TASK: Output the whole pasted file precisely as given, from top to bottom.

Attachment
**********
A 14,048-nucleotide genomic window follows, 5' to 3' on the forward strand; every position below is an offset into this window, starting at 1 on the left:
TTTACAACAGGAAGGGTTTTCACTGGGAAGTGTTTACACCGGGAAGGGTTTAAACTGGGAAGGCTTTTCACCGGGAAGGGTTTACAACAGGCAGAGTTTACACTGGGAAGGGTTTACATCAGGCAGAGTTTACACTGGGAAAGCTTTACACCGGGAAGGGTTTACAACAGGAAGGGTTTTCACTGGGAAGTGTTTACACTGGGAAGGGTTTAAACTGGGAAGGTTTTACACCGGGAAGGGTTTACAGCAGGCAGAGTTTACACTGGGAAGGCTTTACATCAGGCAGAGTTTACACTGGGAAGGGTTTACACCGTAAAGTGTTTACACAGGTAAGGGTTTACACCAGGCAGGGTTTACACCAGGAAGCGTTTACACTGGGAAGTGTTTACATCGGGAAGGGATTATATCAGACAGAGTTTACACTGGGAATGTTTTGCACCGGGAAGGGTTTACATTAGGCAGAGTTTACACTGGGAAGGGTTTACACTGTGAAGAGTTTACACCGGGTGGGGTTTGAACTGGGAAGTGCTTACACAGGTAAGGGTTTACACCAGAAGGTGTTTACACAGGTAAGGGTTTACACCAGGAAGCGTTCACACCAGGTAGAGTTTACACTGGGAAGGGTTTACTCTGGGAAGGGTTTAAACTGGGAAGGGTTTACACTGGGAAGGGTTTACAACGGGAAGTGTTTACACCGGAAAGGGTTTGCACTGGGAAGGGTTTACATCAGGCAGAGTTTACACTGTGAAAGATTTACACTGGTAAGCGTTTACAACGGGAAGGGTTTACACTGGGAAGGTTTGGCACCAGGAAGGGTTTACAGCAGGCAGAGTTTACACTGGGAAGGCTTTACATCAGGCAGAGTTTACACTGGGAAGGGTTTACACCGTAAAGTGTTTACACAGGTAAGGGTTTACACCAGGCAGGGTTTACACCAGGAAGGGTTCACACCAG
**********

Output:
A 14,048-nucleotide genomic window follows, 5' to 3' on the forward strand; every position below is an offset into this window, starting at 1 on the left:
TTTACAACAGGAAGGGTTTTCACTGGGAAGTGTTTACACCGGGAAGGGTTTAAACTGGGAAGGCTTTTCACCGGGAAGGGTTTACAACAGGCAGAGTTTACACTGGGAAGGGTTTACATCAGGCAGAGTTTACACTGGGAAAGCTTTACACCGGGAAGGGTTTACAACAGGAAGGGTTTTCACTGGGAAGTGTTTACACTGGGAAGGGTTTAAACTGGGAAGGTTTTACACCGGGAAGGGTTTACAGCAGGCAGAGTTTACACTGGGAAGGCTTTACATCAGGCAGAGTTTACACTGGGAAGGGTTTACACCGTAAAGTGTTTACACAGGTAAGGGTTTACACCAGGCAGGGTTTACACCAGGAAGCGTTTACACTGGGAAGTGTTTACATCGGGAAGGGATTATATCAGACAGAGTTTACACTGGGAATGTTTTGCACCGGGAAGGGTTTACATTAGGCAGAGTTTACACTGGGAAGGGTTTACACTGTGAAGAGTTTACACCGGGTGGGGTTTGAACTGGGAAGTGCTTACACAGGTAAGGGTTTACACCAGAAGGTGTTTACACAGGTAAGGGTTTACACCAGGAAGCGTTCACACCAGGTAGAGTTTACACTGGGAAGGGTTTACTCTGGGAAGGGTTTAAACTGGGAAGGGTTTACACTGGGAAGGGTTTACAACGGGAAGTGTTTACACCGGAAAGGGTTTGCACTGGGAAGGGTTTACATCAGGCAGAGTTTACACTGTGAAAGATTTACACTGGTAAGCGTTTACAACGGGAAGGGTTTACACTGGGAAGGTTTGGCACCAGGAAGGGTTTACAGCAGGCAGAGTTTACACTGGGAAGGCTTTACATCAGGCAGAGTTTACACTGGGAAGGGTTTACACCGTAAAGTGTTTACACAGGTAAGGGTTTACACCAGGCAGGGTTTACACCAGGAAGGGTTCACACCAG